Estep explained that he was a singularity agnostic: “it’s beyond my intellectual powers to decide if a singularity within 20 years is feasible”. However, he emphasised that it is evident to him that “the singularity might be near”. And this changes everything. Throughout history, and extending round the world even today, “there have been too many baseless fantasies and unreasonable rationalisations about the desirability of death”. The probable imminence of the singularity will help people to “escape” from these mind-binds – and to take a more vigorous and proactive stance towards planning and actually building desirable new technology. The singularity that Estep desires is one, not of super-powerful machine intelligence, but one of “AI+BCI: AI combined with a brain-computer interface”. This echoed words from robotics pioneer Hans Moravec that Vernor Vinge had reported earlier in the day:

“It’s not a singularity if you are riding the curve. And I intend to ride the curve.”

On the question of how to proactively improve the chances for beneficial technological development, Peter Diamandis spoke outstandingly well. He’s the founder of the X-Prize Foundation. I confess I hadn’t previously realised anything like the scale and the accomplishment of this Foundation. It was an eye-opener – as, indeed, was the whole day.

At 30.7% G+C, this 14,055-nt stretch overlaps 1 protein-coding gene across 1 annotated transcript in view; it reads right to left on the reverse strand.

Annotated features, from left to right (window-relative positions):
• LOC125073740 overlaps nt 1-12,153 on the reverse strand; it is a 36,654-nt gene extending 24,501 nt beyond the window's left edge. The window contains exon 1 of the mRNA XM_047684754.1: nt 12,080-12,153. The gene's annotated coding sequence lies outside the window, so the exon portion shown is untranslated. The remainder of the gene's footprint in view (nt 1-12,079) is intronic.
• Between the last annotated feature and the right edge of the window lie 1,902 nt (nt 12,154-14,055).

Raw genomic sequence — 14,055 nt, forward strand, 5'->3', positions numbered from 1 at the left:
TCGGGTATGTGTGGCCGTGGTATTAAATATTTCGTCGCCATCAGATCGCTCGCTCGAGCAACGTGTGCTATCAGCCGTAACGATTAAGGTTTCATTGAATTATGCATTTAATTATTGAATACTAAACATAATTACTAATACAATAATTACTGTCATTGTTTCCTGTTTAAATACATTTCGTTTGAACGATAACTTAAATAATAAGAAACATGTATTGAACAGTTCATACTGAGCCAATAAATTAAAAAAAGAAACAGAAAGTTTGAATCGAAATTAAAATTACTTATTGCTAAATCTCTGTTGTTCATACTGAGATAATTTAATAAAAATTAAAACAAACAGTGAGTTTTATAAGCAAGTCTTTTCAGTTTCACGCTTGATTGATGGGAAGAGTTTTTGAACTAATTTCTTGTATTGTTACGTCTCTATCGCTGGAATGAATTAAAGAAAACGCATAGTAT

3 August 2008

Human obstacles to audacious technical advances

Filed under: cryonics, flight, leadership, UKTA — David Wood @ 7:11 pm

[A] French noblewoman, a duchess in her eighties, …, on seeing the first ascent of Montgolfier’s balloon from the palace of the Tuilleries in 1783, fell back upon the cushions of her carriage and wept. “Oh yes,” she said, “Now it’s certain. One day they’ll learn how to keep people alive forever, but I shall already be dead.”

Throughout history, individual humans have from time to time dared to dream that technological advances could free us from some of the limitations of our current existence. Fantastic tales of people soaring into the air, like birds, go back at least as far as Icarus. Fantastic tales of people with lifespans exceeding the biblical “three score years and ten” go back at least as far as, well, the Bible. The French noblewoman mentioned above, in a quote taken from Lewis Lapham’s 2003 Commencement speech at St. John’s College Annapolis, made the not implausible connection that technology’s progress in solving the first challenge was a sign that, in time, technology might solve the second challenge too.